RetroX makes it easy to play games on emulators that already exist, it is not an emulator itself.

Creating an emulator takes years – if not decades – of hard work of many people. An emulator is a result of a deep research on sometimes obscure hardware, hours and hours of coding and testing to finally be able to replicate in software what once was a unique piece of hardware.

These kind of work has been done as a community effort, even many emulators share their code for specific hardware like processors, audio chips and others. Because of that, most emulators use a license that allow people to look into the code and in some cases, involve in their development.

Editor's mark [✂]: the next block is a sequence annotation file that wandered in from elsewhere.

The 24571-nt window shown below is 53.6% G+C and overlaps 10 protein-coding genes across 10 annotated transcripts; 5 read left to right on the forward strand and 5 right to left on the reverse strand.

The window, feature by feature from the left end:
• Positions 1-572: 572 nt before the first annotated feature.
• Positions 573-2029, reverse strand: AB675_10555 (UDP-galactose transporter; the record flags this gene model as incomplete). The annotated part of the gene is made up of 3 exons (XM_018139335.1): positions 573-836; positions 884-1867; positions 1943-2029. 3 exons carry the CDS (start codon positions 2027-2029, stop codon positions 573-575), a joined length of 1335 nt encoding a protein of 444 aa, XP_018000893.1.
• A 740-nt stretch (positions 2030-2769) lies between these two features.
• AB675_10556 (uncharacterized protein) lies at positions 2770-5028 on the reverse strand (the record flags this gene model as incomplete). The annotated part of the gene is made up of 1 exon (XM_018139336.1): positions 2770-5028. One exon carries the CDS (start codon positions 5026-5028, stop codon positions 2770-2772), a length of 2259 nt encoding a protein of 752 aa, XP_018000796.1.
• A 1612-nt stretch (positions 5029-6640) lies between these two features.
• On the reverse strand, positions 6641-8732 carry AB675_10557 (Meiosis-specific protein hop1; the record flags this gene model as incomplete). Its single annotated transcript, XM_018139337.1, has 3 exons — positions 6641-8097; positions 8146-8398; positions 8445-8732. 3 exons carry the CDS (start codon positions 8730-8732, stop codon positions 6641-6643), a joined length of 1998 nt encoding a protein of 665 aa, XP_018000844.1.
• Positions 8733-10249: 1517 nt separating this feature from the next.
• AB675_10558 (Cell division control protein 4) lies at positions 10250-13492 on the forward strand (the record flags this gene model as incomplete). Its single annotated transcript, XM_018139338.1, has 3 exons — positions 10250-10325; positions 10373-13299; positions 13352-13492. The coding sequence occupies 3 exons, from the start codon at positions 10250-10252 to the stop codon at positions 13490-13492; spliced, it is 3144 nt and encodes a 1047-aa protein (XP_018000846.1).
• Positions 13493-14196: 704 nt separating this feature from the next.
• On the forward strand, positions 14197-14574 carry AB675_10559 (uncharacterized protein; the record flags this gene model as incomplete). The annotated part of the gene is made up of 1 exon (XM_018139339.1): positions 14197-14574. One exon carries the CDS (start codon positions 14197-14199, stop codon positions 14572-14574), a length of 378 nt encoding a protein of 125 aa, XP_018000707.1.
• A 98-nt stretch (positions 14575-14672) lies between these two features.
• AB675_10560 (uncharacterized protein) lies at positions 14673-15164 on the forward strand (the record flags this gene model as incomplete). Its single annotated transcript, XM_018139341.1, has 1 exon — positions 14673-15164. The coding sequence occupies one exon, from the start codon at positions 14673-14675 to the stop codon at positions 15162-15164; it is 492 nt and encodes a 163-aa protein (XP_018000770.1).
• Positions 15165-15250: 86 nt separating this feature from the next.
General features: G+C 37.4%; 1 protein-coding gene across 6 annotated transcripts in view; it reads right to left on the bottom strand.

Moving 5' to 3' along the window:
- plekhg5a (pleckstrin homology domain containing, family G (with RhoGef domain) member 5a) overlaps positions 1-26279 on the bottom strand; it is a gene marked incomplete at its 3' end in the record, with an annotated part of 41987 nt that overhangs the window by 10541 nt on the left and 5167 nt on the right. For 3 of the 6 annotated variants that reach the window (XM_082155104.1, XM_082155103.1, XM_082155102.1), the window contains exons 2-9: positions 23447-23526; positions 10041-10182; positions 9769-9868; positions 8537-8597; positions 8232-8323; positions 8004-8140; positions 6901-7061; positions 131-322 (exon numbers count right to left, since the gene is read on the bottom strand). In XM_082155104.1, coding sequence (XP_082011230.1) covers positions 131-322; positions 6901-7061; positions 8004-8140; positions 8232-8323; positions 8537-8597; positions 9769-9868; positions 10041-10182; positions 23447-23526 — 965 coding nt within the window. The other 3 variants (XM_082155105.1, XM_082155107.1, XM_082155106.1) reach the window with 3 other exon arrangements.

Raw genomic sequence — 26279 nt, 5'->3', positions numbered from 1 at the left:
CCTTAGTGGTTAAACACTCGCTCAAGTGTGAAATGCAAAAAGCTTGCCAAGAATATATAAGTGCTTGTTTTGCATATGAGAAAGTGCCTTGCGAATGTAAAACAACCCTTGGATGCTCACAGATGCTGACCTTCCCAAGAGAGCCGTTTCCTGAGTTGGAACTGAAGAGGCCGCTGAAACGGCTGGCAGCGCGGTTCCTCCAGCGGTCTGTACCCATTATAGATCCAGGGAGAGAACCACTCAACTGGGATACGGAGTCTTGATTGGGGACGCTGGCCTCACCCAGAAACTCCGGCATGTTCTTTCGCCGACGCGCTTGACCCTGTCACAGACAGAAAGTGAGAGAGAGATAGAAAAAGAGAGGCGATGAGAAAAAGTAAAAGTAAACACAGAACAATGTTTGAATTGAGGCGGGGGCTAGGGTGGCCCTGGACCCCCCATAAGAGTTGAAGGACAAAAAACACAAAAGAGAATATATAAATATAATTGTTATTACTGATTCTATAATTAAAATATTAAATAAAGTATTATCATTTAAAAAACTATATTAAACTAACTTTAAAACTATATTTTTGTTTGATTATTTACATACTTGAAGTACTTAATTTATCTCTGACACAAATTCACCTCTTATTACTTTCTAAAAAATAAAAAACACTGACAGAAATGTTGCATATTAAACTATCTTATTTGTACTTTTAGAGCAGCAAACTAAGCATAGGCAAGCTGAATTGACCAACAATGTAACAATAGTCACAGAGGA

RetroX would not be possible without this kind of license, because those emulators required changes to be able to be incorporated into our goal of making retro games accesible for non-technical people.  Even to us, some games require a lot of technical knowledge to get them running in the original emulators, and that was one of the main reasons for starting this app.

Emulators have a lot of options to tweak and for some people it will be more flexible to use them as their developers have conceived them originally. Even in some cases, you can donate to support their development. The following is the list of emulators that RetroX is using:

The license by which these emulators code is published requires that modifications to the code must be published back under the same conditions. Here is the list of github repositories where you can find the source code of our modified versions: